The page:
(Route Page coming soon)
One of the forgotten or dismissed areas in the Oregon Cascades, especially in the aftermath of the B&B Complex Fire of 2000 is the Eight Lakes Basin region which lies south of Mt. Jefferson, west of Three Fingered Jack and east of a ridge of 6000 foot peaks. The name of the area may be “Eight” Lakes Basin but it is dotted with dozens of lakes, ponds and streams. Prior to the fire, this was a popular hiking, camping and vacation area. Post-apocalypse, it is characterized by big grey and black snags that have now rotted to the point winds continuously knock them over any given day but where there is water and carbon, there will be plants and the area is regenerating.
There are pockets of firs and hemlocks that survived but now flowers, grasses and blueberry bushes are spreading and dominating the area. In ten years, this area might be mostly green again as the seedling firs are popping up as well. What the fire did in taking away the prior greenery, it gave back in allowing views from the forest floor (at least for the time being). Jefferson dominates the northern sky while Three Fingered Jack (and from higher vantage points, the Three Sisters and Mount Washington) takes up the southwestern view. And to the west are three smaller (but closer so they dominate like the others) peaks on a ridge. The southernmost peak is named Green Peak.
The name likely comes from the fact this is (or was more correctly) a forest-covered mountain. While those of similar height in the area tend to have rocky tops, this one does not. The views are still there, for the moment, as the summit area has a mixture of burned snags and some surviving firs. Eventually, this will forest over again and get back to living up to its moniker.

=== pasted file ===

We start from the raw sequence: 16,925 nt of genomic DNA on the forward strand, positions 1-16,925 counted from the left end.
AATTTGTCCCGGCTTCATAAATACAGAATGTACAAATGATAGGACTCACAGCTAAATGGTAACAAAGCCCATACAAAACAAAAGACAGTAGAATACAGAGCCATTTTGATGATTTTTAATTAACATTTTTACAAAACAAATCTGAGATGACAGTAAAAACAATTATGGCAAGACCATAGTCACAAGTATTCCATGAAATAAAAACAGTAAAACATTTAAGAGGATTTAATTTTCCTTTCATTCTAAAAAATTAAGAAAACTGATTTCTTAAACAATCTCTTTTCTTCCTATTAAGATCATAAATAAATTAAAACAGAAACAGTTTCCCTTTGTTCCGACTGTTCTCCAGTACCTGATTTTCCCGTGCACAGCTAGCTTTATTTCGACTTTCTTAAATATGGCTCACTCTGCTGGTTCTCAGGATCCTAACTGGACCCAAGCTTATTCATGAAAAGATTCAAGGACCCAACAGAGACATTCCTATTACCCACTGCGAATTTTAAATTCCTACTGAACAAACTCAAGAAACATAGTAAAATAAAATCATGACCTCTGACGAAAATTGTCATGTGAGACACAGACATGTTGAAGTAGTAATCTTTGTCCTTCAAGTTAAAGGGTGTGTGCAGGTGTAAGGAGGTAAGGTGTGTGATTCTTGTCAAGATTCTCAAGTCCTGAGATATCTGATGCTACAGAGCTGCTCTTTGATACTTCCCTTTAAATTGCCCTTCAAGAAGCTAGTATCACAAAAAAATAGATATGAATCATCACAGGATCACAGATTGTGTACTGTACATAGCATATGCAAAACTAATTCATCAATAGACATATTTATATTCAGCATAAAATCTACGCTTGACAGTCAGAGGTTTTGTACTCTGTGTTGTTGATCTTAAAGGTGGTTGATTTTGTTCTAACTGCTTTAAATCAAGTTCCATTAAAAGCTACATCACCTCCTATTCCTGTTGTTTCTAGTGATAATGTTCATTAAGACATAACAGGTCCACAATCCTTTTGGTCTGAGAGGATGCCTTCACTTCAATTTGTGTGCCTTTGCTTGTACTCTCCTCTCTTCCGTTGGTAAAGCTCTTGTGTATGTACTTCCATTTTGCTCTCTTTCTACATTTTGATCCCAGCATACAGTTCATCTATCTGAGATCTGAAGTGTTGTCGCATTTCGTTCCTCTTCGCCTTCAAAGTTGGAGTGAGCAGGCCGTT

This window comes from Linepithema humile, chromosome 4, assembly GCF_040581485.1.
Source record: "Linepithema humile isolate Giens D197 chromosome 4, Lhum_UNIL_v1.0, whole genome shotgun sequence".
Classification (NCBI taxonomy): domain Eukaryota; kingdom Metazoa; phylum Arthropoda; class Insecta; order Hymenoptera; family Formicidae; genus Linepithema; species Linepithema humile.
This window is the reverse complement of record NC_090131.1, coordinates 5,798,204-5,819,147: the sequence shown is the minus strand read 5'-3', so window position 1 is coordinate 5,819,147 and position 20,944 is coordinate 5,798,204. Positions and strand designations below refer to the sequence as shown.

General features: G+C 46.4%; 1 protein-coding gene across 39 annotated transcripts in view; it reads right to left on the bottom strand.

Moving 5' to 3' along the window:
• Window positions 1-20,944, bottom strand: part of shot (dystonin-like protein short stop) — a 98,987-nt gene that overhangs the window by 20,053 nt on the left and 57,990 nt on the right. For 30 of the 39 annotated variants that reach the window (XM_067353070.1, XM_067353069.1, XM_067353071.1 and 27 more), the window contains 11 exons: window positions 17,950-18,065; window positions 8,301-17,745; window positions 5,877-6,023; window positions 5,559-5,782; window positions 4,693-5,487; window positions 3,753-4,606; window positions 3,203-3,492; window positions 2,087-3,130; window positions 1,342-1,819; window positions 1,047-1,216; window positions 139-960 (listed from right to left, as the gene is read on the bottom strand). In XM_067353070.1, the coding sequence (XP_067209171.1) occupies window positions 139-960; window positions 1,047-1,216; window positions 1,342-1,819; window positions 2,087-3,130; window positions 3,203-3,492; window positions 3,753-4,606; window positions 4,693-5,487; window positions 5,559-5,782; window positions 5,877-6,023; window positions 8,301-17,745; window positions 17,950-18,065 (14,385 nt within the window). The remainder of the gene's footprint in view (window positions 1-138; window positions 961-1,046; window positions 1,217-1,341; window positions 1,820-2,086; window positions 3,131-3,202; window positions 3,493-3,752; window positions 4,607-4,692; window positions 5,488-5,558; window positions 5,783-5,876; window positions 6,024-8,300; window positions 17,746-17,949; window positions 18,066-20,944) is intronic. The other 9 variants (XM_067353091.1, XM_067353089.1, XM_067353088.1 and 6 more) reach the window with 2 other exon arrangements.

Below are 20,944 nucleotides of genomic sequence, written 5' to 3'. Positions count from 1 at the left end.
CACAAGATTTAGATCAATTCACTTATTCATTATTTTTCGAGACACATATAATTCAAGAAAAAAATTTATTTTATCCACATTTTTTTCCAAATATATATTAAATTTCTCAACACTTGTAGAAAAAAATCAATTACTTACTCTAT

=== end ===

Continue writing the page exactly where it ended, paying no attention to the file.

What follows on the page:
As stated, it sits to the south of Saddle Mountain on the north-south trending ridge that begins near Marion Lake and ends with the south slopes of Green Peak before getting to Duffy Butte. The ridge is characterized by snags and “holes” caused by the roots of the burnt trees rotting underneath. Keep care in this area or you may think you are in quicksand if one of these areas gives way under your feet. To the west of the summit is a pretty blue lake aptly named Green Peak Lake. How original. This is one of the three lakes that form the headwaters of Turpentine Creek.
There are no trails to the summit of Green Peak; you will have to either bushwhack it via its north or south sides. The most straightforward route would be to hike in via Marion Lake and bushwhack to Marion Peak’s summit and drop down on the ridge heading south to scramble up Saddle Mountain and down its other side to hike along the ridge south to Green Peak. One could also bushwhack the south slopes from the Duffy Butte/Red Butte area (see these pages for that info: Duffy Butte, Red Butte) but the trails to access that side would be a much longer hike in.
As stated, views are exceptional (for the next few years at least until it regenerates) with a big in-your-face Jefferson to the north (with Hood off its left side) down the line of Cascade big boys to Diamond Peak in the south. The Western Cascades dominate the views to the west from Tidbits Mountain north through the Iron/Cone/Echo ridge to the Three Pyramids into the Bull of the Woods Wilderness with Battle Axe to Schreiner. Turpentine Peak, pretty much totally scorched by the B&B Complex blaze is just west of Marion with Green Peak Lake between. The contrast of the grey/black burned areas with beautiful turquoise lakes throughout is interesting.